FreeComputerBooks.com
Links to Free Computer, Mathematics, Technical Books all over the World



Model and Mathematics: From the 19th to the 21st Century
The aim of this anthology is to showcase the status of the mathematical model between abstraction and realization, presentation and representation, what is modeled and what models.

Men of Mathematics: Great Mathematicians from Zeno to Poincaré
This book provides a rich account of major mathematical milestones, from the geometry of the Greeks through Newton’s calculus, and on to the laws of probability, symbolic logic, and the fourth dimension.

Making up Numbers: A History of Invention in Mathematics
The book explains how conceptual hurdles in the development of numbers and number systems were overcome in the course of history, from Babylon to Classical Greece, from the Middle Ages to the Renaissance, and so to the nineteenth and twentieth centuries.

How We Got from There to Here: A Story of Real Analysis
This book is an introductory real analysis textbook, presented through the lens of history. The definitions and techniques are motivated by the actual difficulties encountered by the intuitive approach and are presented in their historical context.

The Story of Euclid (W. B. Frankland)
Euclid was a Greek mathematician, often referred to as the "Father of Geometry". His Elements is one of the most influential works in the history of mathematics, serving as the main textbook until the late 19th or early 20th century.

NonEuclidean Geometry: A Critical and Historical Study
This work has been selected by scholars as being culturally important, and is part of the knowledge base of civilization as we know it. This work was reproduced from the original artifact, and remains as true to the original work as possible.

The Legacy of Felix Klein (HansGeorg Weigand, et al)
This open access book provides an overview of Felix Klein's ideas. It discusses the meaning, importance and the legacy of Klein's ideas today and in the future, within an international, global context.

Mathematical Discovery (A.M. Bruckner, et al)
A course introducing the idea of mathematical discovery, especially to students who may not be particularly enthused about mathematics as yet, in which the students could actually participate in the discovery of mathematics.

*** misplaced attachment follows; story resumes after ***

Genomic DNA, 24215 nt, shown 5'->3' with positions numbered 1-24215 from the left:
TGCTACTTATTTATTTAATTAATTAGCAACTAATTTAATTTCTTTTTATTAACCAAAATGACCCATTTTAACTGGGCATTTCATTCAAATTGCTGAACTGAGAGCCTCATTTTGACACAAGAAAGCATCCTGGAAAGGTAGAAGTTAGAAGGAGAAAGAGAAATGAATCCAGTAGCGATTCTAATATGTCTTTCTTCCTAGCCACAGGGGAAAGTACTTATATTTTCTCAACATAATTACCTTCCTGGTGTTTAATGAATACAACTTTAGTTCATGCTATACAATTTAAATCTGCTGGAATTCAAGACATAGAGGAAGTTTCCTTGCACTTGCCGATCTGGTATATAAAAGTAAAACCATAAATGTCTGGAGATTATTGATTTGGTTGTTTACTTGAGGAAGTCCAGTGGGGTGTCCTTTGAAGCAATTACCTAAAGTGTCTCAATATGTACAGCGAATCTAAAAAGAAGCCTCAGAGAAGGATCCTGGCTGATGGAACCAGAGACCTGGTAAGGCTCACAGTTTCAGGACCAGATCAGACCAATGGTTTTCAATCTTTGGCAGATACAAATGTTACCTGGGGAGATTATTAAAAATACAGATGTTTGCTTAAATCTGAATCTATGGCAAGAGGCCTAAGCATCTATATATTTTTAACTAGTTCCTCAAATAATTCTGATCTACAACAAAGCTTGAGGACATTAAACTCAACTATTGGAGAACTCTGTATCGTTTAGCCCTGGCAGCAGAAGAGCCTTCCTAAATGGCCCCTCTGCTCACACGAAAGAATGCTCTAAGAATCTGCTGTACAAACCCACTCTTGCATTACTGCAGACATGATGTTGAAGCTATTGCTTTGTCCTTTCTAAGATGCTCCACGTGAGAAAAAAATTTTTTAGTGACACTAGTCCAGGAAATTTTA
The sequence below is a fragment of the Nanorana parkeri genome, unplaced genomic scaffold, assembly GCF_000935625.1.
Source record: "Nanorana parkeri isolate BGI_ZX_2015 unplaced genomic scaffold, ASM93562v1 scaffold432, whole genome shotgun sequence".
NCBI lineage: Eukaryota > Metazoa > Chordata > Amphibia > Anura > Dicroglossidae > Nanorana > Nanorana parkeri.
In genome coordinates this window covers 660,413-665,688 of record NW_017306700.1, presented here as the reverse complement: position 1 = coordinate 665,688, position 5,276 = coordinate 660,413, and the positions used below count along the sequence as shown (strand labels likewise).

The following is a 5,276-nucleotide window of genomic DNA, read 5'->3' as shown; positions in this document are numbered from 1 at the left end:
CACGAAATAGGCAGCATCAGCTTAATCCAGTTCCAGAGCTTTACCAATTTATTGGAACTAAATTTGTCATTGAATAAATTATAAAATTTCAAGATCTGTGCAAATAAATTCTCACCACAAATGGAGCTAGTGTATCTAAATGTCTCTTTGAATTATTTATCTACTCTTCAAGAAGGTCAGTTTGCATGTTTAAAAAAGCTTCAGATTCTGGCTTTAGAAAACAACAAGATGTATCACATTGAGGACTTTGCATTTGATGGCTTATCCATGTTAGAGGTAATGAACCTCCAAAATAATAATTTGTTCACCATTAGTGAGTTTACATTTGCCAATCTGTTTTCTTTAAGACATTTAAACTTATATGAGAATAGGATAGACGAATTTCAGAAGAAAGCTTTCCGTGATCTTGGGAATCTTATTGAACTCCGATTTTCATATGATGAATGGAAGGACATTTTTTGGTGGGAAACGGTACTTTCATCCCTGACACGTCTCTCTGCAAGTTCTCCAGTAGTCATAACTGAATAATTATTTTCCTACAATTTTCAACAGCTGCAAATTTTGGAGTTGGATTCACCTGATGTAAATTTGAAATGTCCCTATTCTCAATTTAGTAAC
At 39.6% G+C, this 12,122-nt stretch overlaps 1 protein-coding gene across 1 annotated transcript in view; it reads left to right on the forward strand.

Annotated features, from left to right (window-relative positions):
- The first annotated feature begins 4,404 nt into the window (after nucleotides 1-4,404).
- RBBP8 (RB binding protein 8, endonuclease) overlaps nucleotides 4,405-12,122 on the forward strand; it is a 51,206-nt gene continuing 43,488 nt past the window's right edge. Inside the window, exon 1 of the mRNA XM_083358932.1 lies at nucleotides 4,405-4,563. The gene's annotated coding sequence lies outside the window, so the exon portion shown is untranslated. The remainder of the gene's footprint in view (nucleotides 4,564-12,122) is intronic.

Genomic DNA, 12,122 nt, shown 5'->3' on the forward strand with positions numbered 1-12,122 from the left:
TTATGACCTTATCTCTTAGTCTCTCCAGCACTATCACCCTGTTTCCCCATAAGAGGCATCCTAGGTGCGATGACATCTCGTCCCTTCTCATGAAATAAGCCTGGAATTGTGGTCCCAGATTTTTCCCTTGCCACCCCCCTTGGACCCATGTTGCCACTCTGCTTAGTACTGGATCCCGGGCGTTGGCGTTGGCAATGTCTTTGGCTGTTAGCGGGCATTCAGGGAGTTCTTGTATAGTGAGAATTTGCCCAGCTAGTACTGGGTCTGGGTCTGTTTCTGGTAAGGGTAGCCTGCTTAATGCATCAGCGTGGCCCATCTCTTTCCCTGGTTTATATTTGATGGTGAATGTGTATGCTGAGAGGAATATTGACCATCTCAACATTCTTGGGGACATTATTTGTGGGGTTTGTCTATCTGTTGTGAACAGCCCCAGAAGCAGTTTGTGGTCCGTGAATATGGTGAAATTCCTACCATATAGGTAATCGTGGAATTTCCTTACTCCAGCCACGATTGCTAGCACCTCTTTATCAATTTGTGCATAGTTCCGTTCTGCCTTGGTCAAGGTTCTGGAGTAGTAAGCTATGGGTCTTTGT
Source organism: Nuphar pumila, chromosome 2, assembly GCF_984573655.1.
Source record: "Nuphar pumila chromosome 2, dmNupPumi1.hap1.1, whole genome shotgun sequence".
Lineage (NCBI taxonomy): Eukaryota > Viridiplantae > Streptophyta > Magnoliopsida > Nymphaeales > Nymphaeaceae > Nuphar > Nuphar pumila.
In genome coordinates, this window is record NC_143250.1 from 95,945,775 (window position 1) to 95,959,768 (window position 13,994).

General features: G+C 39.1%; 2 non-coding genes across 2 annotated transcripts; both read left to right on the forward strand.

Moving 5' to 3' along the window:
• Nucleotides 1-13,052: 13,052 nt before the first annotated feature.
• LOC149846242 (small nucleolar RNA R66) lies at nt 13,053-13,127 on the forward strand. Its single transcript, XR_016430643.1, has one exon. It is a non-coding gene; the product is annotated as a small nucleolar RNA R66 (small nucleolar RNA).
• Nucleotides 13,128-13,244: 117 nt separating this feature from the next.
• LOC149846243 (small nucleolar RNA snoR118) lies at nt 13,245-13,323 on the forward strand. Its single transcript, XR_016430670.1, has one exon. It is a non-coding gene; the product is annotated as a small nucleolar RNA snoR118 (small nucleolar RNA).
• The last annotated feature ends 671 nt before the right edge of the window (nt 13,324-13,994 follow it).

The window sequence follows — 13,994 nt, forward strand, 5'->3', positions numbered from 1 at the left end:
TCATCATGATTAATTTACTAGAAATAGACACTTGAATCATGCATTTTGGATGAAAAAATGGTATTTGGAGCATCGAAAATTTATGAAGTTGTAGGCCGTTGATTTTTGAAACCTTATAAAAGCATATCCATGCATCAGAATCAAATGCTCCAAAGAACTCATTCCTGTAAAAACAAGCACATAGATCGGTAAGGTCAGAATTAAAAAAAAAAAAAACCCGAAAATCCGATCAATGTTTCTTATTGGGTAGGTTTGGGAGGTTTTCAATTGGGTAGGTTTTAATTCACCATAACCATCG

Topological Groups: Yesterday, Today, Tomorrow (Sidney A. Morris)
In 1900, David Hilbert asked whether each locally euclidean Topological Group admits a Lie group structure. This book should give the reader an overview of topological group theory as it developed over the last 115 years, as well as current research.

Analytic Number Theory: A Tribute to Gauss and Dirichlet
The book begins with a definitive summary of the life and work of Dirichlet and continues with thirteen papers by leading experts on research topics of current interest in number theory that were directly influenced by Gauss and Dirichlet.

Euclid and His Twentieth Century Rivals (Nathaniel Miller)
Twentiethcentury developments in logic and mathematics have led many people to view Euclid's proofs as inherently informal, especially due to the use of diagrams in proofs. It introduces a diagrammatic computer proof system, based on this formal system.

Mathematics in the Age of the Turing Machine (Thomas C. Hales)
Computers have rapidly become so pervasive in mathematics that future generations may look back to this day as a golden dawn. The article gives a survey of mathematical proofs that rely on computer calculations and formal proofs.

Mathematical Omnibus: Thirty Lectures on Classic Mathematics
This is an enjoyable book with suggested uses ranging from a text for a undergraduate Honors Mathematics Seminar to a coffee table book. The common thread in the selected subjects is their illustration of the unity and beauty of mathematics.

Euclidean Plane and its Relatives: A Minimalist Introduction
The book is designed for a semesterlong course in Foundations of Geometry and meant to be rigorous, conservative, elementary and minimalist. It promotes the art and the skills of developing logical proofs.

A Beautiful Math: John Nash, Game Theory, and a Code of Nature
Today neuroscientists peer into game players brains, anthropologists play games with people from primitive cultures, biologists use games to explain the evolution of human language, and mathematicians exploit games to better understand social networks.
: